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Canon EOS 350D (Digital Rebel XT)

Canon.jpg (34550 bytes)

The picture above shows the camera when I bought it with the twin lens kit.  These lenses are terrible for astrophotography.  They suffer from distortion and color fringing.  Ditch them both and buy a cheap Canon 50mm f1.8 EF II   Plastic Fantastic which is an astonishingly sharp little lens for widefields (and it's very cheap!).  I also find that the Canon 200mm f2.8 L USM II is a good lens for astrophotography.

Attribute Value
Model Canon EOS 350D
Pixels 8.0 Megapixels  (3456 x 2304 pixels) RAW or JPG or both
Analog to Digital conversion 12 bit
Chip Area (Form factor) 22.2mm x 14.8 mm   (known as APS form factor)
Pixel size 6.4 um x 6.4 um
Sampling (50mm lens) 26.5 arcseconds per pixel 25.3 degrees field of view
Sampling (200mm lens) 6.64 arcseconds per pixel   6.4 degrees field of view
Sampling (480mm lens) 2.75 arcseconds per pixel   2.6 degrees field of view
Sampling (600mm lens) 2.20 arcseconds per pixel   2.2 degrees field of view
Sampling (812mm lens) 1.63 arcseconds per pixel   1.5 degrees field of view
ISO values 100, 200, 400, 800, 1600

The Canon DSLR was the camera of choice for many amateur astrophotographers when I bought it in 2006.  It's a couple of generations of camera old by now.  It has been superceded by the Canon 400D, 450D, 1000D, 40D, 50D (I think I've got them all - maybe not...) but the 350D continues to be a great workhorse for me.   I'd hate to check the shutter count because it must be measured in the tens of thousands.  It's hit the concrete twice in its life - (without taking a single scratch mind you) - once when a cat jumped on the tripod and knocked it to the ground, and once when the SN-8 OTA fell off the mount.  It still works exactly as good as the day I bought it.  A fantastic, robust, and generally wonderful camera for astrophotography.  From what I hear the later Canon cameras are even better!   Especially the ones with the Liveview function of which I am very jealous.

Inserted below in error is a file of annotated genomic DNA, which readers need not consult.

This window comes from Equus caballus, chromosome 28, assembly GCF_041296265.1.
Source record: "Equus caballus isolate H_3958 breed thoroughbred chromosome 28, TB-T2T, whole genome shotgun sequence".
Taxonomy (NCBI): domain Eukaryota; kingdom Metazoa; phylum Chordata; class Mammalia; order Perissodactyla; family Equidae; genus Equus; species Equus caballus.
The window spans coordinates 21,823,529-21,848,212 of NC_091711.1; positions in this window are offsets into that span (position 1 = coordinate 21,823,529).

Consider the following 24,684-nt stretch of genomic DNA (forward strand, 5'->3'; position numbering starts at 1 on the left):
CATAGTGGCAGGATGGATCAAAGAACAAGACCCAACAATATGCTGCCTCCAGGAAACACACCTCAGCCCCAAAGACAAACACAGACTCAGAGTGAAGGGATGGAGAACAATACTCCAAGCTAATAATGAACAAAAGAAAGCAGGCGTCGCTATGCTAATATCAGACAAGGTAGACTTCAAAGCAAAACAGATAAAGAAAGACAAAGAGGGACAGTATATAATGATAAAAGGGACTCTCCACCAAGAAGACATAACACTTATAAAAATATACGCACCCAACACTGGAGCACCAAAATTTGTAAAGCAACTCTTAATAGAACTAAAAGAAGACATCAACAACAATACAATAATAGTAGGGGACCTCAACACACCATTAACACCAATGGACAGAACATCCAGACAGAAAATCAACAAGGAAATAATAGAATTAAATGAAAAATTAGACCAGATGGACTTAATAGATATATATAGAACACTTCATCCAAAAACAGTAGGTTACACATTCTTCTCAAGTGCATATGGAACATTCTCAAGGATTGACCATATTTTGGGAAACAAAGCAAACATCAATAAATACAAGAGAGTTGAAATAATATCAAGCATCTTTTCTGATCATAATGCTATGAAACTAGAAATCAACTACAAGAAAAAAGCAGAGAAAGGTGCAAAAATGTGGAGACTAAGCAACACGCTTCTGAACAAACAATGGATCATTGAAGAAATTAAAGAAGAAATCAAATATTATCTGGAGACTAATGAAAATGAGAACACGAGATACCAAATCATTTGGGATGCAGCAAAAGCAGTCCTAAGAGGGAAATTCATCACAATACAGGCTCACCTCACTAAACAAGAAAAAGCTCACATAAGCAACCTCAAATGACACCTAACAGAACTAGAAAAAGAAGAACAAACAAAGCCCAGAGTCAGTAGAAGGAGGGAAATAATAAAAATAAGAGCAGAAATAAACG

It is possible to modify this camera to remove the infra-red filter that covers the CMOS chip, however doing this is a very delicate operation not to be undertaken lightly.  Hutech in the USA will do it for a fee.  It costs around $US 400.  You can also buy modified cameras from Hutech and others new (covered by warranty).  Modified cameras are much more sensitive in the red and infra-red spectrum around the Hydrogen alpha wavelength.  This means that a modified camera will capture MUCH more of the important red light from a H-a nebula than an unmodded camera.
I want to keep mine unmodded - for the moment.


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Updated August 2009

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